n-prefix

In line with the rest of the nLab, 2-category means *weak* 2-category, or precisely bicategory. All notions such as limits, adjunctions, equivalences, and so on are understood in a suitably weak sense (without need for a prefix such as “bi-“). Note that without choice, even Cat is not a strict 2-category, since we must use anafunctors instead of functors; see regular 2-categories and choice.

If X has a meaning for 1-categories, then if X is used without a prefix for 2-categories it should include the existing notion for 1-categories as a special case (when 1-categories are considered as homwise-discrete 2-categories). If we consider a notion related to X but which is not a “conservative categorification” in this sense, we will call it 2-X; cf. subcategory. For instance, we say regular 2-category since a 1-category is regular as a 2-category iff it is regular as a 1-category, but 2-exact 2-category since an exact 1-category is almost never 2-exact as a 2-category.

In many cases it turns out to be just as easy to develop the theory not just for 2-categories, but for $(s,r)$-categories for some $0\le s\le 2$ and $r\gt 0$. We will say that **$n\le 2$ and $n$ is directed** to mean that $n=(s,r)$ for some such $s,r$. This includes the following cases:

- 2 = (2,2)
- of course, a 2-category is just a 2-category
- (2,1)
- A (2,1)-category is a 2-category all of whose 2-cells are invertible, such as Gpd.
- (1,2)
- A (1,2)-category is a 2-category in which any two parallel 2-cells are equal, such as Pos.
- 1 = (1,1)
- A 1-category is a 2-category in which any two parallel 2-cells are equal and invertible; that is, a 2-category which is both a (2,1)-category and a (1,2)-category. This means its hom-categories are equivalent to discrete sets, so it can be identified with a 1-category in the usual sense.
- (0,1)
- A (0,1)-category is a poset, or more precisely a preordered set.

The following values of $n=(s,r)$ are considered $\le 2$, but are not directed.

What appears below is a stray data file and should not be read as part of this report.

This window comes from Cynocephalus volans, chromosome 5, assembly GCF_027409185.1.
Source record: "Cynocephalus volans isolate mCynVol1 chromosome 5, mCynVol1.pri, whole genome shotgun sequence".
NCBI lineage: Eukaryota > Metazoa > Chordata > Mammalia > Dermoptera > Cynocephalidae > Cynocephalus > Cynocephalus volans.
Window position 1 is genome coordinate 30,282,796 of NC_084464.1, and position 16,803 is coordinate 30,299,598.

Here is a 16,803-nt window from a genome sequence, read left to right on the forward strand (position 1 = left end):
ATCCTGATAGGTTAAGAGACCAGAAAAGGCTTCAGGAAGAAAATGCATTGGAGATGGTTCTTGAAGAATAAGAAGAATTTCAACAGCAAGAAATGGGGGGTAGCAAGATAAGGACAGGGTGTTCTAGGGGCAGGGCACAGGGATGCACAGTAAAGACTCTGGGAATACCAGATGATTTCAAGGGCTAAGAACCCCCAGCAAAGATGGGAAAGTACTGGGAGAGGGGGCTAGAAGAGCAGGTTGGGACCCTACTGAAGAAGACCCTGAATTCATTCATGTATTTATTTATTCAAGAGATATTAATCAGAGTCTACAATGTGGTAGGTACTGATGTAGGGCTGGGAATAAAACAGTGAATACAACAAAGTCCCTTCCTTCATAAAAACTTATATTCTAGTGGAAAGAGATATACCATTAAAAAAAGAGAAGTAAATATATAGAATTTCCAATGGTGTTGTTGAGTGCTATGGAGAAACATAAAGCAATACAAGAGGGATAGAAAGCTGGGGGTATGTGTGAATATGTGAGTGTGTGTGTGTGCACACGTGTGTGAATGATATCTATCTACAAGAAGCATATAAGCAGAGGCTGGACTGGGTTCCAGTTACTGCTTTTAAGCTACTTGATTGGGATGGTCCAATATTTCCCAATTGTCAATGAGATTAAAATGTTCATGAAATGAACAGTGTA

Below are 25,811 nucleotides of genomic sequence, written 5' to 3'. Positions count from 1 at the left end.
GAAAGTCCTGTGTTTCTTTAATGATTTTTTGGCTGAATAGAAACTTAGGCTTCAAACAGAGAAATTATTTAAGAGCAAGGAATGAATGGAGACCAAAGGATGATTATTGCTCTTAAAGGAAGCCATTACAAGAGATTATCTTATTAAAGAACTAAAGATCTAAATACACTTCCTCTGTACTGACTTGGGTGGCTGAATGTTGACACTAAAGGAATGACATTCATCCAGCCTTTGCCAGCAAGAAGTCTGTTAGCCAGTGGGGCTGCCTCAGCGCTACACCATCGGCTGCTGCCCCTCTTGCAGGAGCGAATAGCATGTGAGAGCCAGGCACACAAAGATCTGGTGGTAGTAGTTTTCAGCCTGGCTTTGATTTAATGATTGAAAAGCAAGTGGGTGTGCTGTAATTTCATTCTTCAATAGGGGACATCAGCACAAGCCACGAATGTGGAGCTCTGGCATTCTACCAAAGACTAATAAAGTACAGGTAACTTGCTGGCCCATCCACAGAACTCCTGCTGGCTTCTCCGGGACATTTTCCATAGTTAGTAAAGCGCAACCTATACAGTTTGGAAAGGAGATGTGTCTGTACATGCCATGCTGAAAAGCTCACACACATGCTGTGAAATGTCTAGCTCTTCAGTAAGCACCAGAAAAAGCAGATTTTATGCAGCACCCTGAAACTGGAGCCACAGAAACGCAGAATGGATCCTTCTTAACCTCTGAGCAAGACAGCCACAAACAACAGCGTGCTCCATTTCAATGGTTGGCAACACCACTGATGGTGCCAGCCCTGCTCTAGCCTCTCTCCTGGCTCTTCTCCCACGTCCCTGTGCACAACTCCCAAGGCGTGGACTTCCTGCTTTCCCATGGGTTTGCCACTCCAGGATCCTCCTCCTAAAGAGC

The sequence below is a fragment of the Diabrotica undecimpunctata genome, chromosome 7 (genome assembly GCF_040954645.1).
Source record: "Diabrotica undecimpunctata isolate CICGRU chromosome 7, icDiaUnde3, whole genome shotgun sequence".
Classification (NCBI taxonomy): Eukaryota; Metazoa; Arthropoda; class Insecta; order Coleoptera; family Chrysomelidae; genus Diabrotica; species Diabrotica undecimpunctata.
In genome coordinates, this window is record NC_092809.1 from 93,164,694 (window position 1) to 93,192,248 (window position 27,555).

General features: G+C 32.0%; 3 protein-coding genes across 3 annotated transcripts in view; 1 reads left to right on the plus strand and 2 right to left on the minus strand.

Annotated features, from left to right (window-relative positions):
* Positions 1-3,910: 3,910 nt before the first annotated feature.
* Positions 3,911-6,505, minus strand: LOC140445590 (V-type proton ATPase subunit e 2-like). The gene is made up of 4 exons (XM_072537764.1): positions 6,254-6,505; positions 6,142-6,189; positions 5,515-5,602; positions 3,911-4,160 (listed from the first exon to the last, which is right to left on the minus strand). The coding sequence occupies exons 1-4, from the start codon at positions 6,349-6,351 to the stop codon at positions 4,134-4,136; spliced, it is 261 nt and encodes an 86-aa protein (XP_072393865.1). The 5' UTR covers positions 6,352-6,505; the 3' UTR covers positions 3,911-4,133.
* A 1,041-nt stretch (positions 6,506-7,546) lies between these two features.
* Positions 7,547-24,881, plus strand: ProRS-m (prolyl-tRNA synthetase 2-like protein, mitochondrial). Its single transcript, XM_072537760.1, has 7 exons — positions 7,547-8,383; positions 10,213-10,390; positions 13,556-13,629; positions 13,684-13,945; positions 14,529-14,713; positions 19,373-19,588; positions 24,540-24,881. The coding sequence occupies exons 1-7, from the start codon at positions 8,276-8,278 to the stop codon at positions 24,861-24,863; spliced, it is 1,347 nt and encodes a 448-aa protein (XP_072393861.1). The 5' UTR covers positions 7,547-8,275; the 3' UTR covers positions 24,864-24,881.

- (2,0)
- A (2,0)-category is a 2-groupoid: a 2-category in which all 2-cells are isomorphisms and all 1-cells are equivalences.
- (1,0)
- A (1,0)-category is a groupoid.
- 0=(0,0)
- A 0-category is a set (or a category, or 2-category, that is equivalent to one).
- -1 = (-1,0)
- A (-1,0)-category is poset in which any two objects are isomorphic; thus it is a truth value (the truth value of “there exists an object”). Since there is no useful notion of (-1,-1)-category, (-1,0)-categories are often called (-1)-categories and we will sometimes use this convention.
- -2 = (-2,-1)
- A (-2,-1)-category is an inhabited (-1,0)-category; that is, it is the truth value “true.” As with (-1)-categories, (-2,-1)-categories are often called simply (-2)-categories.

These values of $n$ are also important, but for them one doesn’t expect a notion of $n$-topos, nor of regularity, exactness, extensivity, or an internal logic. For instance, a nontrivial groupoid has no limits, so it certainly cannot be regular.

Actually, I’ve been mildly surprised not to see you use these values of $n$. Sure, the concepts tend to be trivial then, but so they also tend to be when $n \lt 0$.

And actually, I don't think it's appropriate to refer to $n \lt 0$ as ‘directed’. Directedness is provided only by $r \gt 0$.

—Toby

You’re right about directedness; I’ve fixed the page. What sort of “use” of nondirected $n$ were you expecting? They do come up, of course; for instance it’s important to talk about $n$-truncated objects when $n$ is not necessarily directed. The only point is that no nontrivial $n$-categories can be regular, exact, coherent, etc. unless $n$ is directed.